Police asking for better cooperation from victims of crime - WSMV Channel 4

Police asking for better cooperation from victims of crime

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There's something preventing police from cracking down on dangerous criminals, and investigators are so fed up they're speaking out and asking for a change.

It's not the bad guys that are preventing police from solving crimes. In many cases, police say, it's the victims and what they're doing that puts entire communities at risk.

In north Nashville alone, an astounding 62 percent of shooting victims refuse to prosecute. Some are either involved in illegal activity themselves or they're afraid of retaliation.

It ends up costing investigators money and time.

"We could have gone ahead and taken somebody off the street much faster before victimizing someone else," said Metro police Cmdr. Terrence Graves of the North Precinct.

The inaction could be putting others at risk.

"If you have a person that's willing to shoot one person, well, he may be willing to shoot another and another. And, if no one will ever prosecute him, how many people will he hurt? How many lives will he or she affect?" Graves asked.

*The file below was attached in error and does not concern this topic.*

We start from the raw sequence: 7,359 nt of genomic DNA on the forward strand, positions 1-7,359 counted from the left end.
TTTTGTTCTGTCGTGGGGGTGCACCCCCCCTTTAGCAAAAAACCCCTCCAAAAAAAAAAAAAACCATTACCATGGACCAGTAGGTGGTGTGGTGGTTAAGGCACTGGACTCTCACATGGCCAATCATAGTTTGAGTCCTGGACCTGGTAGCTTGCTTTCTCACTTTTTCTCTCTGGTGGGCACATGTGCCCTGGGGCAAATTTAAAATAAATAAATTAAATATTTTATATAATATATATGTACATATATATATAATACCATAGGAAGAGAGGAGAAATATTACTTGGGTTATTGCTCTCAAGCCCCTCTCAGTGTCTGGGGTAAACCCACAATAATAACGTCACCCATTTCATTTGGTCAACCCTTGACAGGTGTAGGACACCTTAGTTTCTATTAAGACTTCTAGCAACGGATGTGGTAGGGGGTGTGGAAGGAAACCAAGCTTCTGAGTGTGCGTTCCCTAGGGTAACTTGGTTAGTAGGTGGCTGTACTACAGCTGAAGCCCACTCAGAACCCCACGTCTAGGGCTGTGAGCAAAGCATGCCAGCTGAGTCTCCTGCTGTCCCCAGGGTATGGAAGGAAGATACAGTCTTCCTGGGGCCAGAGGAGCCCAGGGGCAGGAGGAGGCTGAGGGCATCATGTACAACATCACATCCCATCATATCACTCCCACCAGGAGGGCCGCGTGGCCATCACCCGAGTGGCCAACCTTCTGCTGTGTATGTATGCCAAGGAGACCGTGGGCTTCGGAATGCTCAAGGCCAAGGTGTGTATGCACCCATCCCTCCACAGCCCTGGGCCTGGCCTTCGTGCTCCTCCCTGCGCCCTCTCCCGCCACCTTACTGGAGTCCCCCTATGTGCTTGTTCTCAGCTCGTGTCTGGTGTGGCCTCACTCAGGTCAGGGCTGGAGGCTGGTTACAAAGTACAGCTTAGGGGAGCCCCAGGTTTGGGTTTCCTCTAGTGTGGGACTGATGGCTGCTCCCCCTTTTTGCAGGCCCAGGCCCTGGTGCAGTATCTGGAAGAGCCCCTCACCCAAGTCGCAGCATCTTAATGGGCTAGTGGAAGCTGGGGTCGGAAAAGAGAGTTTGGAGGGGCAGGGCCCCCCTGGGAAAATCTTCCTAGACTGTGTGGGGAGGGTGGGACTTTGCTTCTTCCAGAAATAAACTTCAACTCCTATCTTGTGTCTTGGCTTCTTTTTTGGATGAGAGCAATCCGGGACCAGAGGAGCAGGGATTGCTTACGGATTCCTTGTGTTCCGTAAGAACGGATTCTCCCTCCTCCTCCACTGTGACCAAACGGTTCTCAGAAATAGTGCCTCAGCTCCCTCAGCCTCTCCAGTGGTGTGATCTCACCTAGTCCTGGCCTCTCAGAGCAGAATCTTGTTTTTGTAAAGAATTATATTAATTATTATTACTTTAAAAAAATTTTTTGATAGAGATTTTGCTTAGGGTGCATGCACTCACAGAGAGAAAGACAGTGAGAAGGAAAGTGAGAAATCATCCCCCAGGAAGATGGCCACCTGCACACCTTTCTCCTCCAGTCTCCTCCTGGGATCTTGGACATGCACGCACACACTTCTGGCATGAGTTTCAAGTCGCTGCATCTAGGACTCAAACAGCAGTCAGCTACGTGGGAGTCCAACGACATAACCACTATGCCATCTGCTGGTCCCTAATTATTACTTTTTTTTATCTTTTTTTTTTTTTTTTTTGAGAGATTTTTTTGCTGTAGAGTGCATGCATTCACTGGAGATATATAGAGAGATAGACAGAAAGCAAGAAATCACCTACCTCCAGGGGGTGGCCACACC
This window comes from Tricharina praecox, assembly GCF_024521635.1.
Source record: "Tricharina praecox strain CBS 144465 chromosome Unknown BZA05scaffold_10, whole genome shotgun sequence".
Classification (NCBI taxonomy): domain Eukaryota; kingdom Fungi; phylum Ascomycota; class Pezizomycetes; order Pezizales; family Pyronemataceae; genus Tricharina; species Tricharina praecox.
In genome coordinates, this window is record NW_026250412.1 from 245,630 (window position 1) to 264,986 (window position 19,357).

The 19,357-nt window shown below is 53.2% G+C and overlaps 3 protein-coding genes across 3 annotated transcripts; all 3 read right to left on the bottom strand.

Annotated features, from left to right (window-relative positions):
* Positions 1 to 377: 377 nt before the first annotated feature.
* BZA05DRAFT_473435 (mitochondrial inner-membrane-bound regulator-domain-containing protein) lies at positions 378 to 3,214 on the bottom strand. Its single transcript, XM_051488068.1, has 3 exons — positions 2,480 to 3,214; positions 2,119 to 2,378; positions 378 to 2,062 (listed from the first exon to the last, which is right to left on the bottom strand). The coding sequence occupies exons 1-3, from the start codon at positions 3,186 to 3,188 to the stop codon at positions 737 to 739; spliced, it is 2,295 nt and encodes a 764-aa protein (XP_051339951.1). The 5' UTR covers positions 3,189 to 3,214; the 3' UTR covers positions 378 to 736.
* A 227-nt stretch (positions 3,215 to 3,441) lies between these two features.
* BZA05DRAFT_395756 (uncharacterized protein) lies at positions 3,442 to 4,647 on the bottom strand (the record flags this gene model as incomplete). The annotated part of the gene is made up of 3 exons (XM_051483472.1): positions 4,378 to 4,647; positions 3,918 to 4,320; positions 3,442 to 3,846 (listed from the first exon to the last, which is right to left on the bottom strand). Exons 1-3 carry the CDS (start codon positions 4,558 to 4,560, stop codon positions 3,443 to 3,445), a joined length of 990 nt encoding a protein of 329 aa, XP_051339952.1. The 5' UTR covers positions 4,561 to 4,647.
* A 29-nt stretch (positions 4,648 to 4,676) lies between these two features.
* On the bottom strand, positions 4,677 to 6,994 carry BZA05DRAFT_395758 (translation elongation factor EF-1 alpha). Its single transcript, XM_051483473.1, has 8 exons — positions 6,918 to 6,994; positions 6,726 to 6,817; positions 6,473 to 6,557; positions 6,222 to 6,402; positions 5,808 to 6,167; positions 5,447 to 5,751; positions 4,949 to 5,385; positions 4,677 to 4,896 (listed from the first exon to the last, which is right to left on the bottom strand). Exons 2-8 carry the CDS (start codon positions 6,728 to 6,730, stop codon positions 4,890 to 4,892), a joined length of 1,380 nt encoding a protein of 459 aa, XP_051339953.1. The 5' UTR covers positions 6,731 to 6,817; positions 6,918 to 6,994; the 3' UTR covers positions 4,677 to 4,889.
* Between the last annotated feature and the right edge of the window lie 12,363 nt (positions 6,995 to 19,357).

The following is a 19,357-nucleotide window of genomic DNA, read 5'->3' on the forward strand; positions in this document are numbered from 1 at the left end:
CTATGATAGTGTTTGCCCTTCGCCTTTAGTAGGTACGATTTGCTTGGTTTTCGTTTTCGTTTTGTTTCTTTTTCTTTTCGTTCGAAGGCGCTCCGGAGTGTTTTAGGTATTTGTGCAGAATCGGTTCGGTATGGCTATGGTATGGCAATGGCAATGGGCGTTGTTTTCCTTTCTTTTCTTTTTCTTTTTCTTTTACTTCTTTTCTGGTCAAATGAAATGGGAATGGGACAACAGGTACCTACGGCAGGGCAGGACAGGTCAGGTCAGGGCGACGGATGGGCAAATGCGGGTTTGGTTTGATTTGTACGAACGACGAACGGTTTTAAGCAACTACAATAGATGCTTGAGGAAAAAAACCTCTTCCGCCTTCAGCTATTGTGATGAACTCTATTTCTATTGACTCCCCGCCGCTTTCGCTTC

Even if you've never been involved in any sort of crime, this, police say, affects you and your family.

"You could get hit by a stray bullet. You could be a law-abiding citizen going about your daily life and some shots are fired a half mile away and you get hit by one," Graves said.

Graves is fed up and issuing a plea.

"We would like to see more cooperation," he said. "By helping to apprehend folks like this, it's going to make this city a much better place for everyone."

Police say oftentimes they'll have enough evidence to prosecute without help from victims, but when they do have help from victims, they can make stronger cases, get stiffer sentences and, in turn, keep dangerous criminals off the streets for longer periods of time.

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